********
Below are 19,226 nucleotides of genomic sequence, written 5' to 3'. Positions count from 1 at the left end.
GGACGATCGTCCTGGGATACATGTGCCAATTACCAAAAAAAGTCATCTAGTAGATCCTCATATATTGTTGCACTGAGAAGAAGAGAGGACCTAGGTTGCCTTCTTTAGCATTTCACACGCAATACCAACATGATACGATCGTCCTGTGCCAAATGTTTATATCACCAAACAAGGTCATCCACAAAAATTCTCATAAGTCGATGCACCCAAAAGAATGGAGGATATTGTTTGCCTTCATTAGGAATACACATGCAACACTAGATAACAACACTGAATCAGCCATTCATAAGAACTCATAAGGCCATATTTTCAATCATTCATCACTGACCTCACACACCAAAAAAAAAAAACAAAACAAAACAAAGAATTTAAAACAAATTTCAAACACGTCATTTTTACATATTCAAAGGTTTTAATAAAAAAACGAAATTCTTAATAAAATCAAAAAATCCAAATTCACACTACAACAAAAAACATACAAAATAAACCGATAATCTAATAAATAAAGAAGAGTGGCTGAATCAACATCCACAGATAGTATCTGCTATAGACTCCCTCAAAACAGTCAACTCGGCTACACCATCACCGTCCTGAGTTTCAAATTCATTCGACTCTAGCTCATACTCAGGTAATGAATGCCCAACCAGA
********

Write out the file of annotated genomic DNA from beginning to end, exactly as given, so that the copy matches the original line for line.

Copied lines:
Below are 19,226 nucleotides of genomic sequence, written 5' to 3'. Positions count from 1 at the left end.
GGACGATCGTCCTGGGATACATGTGCCAATTACCAAAAAAAGTCATCTAGTAGATCCTCATATATTGTTGCACTGAGAAGAAGAGAGGACCTAGGTTGCCTTCTTTAGCATTTCACACGCAATACCAACATGATACGATCGTCCTGTGCCAAATGTTTATATCACCAAACAAGGTCATCCACAAAAATTCTCATAAGTCGATGCACCCAAAAGAATGGAGGATATTGTTTGCCTTCATTAGGAATACACATGCAACACTAGATAACAACACTGAATCAGCCATTCATAAGAACTCATAAGGCCATATTTTCAATCATTCATCACTGACCTCACACACCAAAAAAAAAAAACAAAACAAAACAAAGAATTTAAAACAAATTTCAAACACGTCATTTTTACATATTCAAAGGTTTTAATAAAAAAACGAAATTCTTAATAAAATCAAAAAATCCAAATTCACACTACAACAAAAAACATACAAAATAAACCGATAATCTAATAAATAAAGAAGAGTGGCTGAATCAACATCCACAGATAGTATCTGCTATAGACTCCCTCAAAACAGTCAACTCGGCTACACCATCACCGTCCTGAGTTTCAAATTCATTCGACTCTAGCTCATACTCAGGTAATGAATGCCCAACCAGA